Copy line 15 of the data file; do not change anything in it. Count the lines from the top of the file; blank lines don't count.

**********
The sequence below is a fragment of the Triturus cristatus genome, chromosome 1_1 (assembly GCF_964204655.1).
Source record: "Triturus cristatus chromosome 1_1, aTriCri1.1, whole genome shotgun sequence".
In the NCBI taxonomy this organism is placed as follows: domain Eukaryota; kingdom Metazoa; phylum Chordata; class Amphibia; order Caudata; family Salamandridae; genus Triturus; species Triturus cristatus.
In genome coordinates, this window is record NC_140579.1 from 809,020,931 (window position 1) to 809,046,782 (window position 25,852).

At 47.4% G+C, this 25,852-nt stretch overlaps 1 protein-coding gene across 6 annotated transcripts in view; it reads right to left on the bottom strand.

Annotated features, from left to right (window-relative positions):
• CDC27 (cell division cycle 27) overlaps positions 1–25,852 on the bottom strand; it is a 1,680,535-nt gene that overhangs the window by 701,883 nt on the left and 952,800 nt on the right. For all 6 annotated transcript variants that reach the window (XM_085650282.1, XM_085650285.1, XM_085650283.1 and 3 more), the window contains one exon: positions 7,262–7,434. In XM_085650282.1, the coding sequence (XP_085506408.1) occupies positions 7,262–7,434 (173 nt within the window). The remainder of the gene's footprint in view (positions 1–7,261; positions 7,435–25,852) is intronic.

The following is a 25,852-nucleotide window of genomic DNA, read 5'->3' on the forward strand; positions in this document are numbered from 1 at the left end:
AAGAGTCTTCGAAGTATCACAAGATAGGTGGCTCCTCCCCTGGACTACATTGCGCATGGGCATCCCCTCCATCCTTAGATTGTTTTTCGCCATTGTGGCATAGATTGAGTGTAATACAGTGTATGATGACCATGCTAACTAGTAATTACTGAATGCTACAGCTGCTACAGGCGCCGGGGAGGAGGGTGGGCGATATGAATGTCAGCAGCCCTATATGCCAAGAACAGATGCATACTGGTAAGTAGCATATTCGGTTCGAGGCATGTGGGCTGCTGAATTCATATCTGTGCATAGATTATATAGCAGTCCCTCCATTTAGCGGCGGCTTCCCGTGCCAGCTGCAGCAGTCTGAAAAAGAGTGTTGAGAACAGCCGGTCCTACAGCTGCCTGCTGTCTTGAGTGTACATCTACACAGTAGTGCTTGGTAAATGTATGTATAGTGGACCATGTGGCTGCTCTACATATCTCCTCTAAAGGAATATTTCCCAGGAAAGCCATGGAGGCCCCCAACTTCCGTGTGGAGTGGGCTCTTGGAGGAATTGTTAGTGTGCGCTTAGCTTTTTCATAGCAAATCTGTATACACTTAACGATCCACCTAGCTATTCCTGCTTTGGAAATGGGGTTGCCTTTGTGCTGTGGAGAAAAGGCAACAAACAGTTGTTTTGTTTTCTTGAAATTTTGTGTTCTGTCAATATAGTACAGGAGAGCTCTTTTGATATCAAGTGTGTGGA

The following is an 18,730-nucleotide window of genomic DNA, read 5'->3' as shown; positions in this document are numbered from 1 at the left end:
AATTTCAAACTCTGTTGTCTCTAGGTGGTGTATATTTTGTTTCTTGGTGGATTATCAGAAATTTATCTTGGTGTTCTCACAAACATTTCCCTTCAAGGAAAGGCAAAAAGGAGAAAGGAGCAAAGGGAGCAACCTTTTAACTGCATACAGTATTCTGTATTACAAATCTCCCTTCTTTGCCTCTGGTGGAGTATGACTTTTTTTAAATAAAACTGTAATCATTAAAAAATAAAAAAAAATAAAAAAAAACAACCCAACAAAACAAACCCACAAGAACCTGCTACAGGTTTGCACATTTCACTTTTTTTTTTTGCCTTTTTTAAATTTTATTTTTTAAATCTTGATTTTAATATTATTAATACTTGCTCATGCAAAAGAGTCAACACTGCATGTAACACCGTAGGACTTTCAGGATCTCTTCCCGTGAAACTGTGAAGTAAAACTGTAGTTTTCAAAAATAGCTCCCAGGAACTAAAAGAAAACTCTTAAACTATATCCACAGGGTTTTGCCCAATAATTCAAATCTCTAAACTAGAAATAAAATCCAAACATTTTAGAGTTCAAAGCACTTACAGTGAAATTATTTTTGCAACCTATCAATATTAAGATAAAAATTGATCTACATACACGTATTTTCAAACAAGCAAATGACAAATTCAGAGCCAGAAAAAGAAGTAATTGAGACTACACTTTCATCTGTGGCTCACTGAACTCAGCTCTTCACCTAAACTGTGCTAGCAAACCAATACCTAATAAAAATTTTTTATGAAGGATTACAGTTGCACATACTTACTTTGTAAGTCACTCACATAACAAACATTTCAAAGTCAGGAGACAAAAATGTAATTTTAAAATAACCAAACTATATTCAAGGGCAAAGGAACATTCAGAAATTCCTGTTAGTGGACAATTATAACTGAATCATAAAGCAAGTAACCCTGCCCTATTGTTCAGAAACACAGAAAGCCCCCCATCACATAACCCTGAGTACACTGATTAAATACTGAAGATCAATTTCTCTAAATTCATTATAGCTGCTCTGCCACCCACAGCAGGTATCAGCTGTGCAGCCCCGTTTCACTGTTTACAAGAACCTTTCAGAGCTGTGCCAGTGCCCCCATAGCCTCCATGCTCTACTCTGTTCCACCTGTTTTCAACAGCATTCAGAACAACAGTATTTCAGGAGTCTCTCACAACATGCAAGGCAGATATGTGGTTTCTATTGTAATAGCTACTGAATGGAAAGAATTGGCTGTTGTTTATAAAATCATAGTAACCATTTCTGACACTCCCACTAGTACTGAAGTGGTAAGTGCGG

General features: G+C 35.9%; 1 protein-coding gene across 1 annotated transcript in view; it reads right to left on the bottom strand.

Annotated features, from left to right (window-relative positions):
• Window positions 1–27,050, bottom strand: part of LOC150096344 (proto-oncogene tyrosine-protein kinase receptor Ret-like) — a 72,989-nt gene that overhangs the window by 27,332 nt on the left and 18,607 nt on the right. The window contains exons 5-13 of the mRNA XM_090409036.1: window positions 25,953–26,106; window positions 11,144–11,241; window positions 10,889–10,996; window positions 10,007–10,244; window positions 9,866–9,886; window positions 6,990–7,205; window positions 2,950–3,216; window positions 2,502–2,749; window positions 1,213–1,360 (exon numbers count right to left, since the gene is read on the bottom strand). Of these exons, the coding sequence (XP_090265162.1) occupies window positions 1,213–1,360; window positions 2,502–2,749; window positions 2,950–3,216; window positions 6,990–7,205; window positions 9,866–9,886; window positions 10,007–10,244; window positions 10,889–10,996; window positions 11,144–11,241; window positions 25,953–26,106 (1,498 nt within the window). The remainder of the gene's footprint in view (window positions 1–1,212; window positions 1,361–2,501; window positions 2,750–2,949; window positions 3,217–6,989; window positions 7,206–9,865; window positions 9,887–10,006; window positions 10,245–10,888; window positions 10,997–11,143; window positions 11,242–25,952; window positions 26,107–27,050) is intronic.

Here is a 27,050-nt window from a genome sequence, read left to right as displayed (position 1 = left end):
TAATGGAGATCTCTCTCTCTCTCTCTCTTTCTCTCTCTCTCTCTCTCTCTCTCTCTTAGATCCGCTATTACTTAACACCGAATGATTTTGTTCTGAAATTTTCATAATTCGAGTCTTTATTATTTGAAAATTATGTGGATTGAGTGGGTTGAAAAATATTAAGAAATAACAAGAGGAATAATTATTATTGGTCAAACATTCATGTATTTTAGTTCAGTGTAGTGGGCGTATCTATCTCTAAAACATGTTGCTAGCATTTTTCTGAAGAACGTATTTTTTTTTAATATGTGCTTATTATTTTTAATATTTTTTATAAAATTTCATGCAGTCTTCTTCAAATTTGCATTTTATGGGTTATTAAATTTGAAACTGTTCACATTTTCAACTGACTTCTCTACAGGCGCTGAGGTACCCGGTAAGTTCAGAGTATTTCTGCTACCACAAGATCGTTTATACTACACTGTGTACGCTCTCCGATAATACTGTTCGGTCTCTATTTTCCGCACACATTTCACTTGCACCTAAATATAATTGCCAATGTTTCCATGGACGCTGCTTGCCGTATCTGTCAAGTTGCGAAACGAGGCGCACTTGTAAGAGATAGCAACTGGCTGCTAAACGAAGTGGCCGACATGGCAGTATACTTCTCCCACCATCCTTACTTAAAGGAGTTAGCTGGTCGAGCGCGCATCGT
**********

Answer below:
Here is a 27,050-nt window from a genome sequence, read left to right as displayed (position 1 = left end):